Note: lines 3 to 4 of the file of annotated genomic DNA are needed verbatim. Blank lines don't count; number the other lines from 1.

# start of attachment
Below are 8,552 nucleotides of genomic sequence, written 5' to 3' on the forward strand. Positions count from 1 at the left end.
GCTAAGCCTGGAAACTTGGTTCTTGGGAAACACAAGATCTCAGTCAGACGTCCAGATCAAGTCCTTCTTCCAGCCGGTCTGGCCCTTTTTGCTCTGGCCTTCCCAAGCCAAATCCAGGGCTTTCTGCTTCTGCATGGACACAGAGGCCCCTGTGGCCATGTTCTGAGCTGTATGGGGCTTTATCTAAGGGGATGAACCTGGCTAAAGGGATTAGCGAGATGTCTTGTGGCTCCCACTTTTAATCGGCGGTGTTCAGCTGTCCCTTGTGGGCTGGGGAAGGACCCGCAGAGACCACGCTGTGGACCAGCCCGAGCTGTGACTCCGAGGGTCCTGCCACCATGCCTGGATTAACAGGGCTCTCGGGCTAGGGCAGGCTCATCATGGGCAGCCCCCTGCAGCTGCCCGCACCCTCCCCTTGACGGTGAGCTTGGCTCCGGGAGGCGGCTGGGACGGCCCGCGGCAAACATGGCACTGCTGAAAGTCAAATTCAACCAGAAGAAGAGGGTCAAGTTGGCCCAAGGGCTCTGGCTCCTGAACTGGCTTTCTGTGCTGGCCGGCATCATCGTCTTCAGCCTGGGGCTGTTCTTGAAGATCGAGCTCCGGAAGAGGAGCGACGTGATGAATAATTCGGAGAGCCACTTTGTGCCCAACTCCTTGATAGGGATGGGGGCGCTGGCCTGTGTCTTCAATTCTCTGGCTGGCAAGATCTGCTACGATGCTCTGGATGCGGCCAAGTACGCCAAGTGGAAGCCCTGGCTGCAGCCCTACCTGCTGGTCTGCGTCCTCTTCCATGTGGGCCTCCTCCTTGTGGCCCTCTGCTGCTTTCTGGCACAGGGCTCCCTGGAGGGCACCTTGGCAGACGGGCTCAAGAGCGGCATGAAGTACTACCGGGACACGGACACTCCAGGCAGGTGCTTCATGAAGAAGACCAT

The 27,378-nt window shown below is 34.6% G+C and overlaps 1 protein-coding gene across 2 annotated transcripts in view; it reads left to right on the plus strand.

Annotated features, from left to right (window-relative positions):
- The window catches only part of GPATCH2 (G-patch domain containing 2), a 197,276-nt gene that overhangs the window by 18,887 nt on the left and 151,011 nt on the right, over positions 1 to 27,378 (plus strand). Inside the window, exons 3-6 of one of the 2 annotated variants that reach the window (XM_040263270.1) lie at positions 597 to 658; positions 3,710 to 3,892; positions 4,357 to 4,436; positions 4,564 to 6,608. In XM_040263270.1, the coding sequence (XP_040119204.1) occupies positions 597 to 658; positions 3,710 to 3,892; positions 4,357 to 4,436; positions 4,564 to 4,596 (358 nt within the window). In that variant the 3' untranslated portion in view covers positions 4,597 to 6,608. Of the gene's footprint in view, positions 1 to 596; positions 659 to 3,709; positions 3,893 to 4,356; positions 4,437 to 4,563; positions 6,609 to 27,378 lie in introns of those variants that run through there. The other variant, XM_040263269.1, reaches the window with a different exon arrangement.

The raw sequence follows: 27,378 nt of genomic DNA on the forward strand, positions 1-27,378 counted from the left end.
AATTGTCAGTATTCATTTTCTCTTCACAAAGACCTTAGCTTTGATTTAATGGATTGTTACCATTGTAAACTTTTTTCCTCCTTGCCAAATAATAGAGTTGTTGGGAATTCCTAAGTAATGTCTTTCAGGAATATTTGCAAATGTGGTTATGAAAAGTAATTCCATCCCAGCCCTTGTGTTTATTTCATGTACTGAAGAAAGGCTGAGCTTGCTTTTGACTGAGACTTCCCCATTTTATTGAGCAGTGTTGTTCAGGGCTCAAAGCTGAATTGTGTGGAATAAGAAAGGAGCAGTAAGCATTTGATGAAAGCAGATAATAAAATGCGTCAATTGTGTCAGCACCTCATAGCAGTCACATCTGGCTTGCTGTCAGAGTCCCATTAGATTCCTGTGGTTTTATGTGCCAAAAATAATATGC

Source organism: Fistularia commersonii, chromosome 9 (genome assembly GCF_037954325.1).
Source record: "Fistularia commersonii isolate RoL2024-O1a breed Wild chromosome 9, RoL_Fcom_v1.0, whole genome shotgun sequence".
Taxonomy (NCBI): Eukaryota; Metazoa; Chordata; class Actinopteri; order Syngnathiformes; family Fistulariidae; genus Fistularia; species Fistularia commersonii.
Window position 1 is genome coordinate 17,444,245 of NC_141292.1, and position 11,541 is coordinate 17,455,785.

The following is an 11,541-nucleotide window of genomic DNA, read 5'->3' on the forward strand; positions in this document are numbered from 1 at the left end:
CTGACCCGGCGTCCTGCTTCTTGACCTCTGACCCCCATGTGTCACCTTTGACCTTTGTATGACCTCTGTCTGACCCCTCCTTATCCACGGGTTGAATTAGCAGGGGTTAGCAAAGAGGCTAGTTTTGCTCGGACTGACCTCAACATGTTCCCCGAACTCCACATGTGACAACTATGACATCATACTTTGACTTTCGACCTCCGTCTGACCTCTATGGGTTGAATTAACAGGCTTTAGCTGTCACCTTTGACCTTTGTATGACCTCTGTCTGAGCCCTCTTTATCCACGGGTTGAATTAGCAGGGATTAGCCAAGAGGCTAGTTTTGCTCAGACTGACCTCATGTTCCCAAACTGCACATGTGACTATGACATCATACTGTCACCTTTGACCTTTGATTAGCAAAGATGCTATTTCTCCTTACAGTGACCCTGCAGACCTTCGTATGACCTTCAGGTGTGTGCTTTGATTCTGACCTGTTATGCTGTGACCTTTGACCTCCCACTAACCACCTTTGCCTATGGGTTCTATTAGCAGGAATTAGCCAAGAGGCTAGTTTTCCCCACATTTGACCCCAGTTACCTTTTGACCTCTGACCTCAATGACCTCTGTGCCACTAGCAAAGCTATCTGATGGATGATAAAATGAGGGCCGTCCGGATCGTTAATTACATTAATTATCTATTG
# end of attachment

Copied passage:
The 27,378-nt window shown below is 34.6% G+C and overlaps 1 protein-coding gene across 2 annotated transcripts in view; it reads left to right on the plus strand.

Annotated features, from left to right (window-relative positions):